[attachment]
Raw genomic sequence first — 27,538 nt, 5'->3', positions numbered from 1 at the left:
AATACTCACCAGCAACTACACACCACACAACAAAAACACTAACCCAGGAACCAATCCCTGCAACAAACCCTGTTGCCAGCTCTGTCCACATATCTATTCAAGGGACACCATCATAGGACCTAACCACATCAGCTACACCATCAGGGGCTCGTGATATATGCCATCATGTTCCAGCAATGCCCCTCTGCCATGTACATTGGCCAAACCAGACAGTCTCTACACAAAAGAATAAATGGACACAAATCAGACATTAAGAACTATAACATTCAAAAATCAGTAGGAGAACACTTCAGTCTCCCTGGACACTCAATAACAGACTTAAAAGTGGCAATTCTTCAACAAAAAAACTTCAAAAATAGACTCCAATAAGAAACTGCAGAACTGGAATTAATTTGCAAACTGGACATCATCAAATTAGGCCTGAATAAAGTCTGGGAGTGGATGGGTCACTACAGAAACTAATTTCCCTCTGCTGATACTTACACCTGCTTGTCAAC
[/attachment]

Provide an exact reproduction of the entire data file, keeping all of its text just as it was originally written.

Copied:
Raw genomic sequence first — 27,538 nt, 5'->3', positions numbered from 1 at the left:
AATACTCACCAGCAACTACACACCACACAACAAAAACACTAACCCAGGAACCAATCCCTGCAACAAACCCTGTTGCCAGCTCTGTCCACATATCTATTCAAGGGACACCATCATAGGACCTAACCACATCAGCTACACCATCAGGGGCTCGTGATATATGCCATCATGTTCCAGCAATGCCCCTCTGCCATGTACATTGGCCAAACCAGACAGTCTCTACACAAAAGAATAAATGGACACAAATCAGACATTAAGAACTATAACATTCAAAAATCAGTAGGAGAACACTTCAGTCTCCCTGGACACTCAATAACAGACTTAAAAGTGGCAATTCTTCAACAAAAAAACTTCAAAAATAGACTCCAATAAGAAACTGCAGAACTGGAATTAATTTGCAAACTGGACATCATCAAATTAGGCCTGAATAAAGTCTGGGAGTGGATGGGTCACTACAGAAACTAATTTCCCTCTGCTGATACTTACACCTGCTTGTCAAC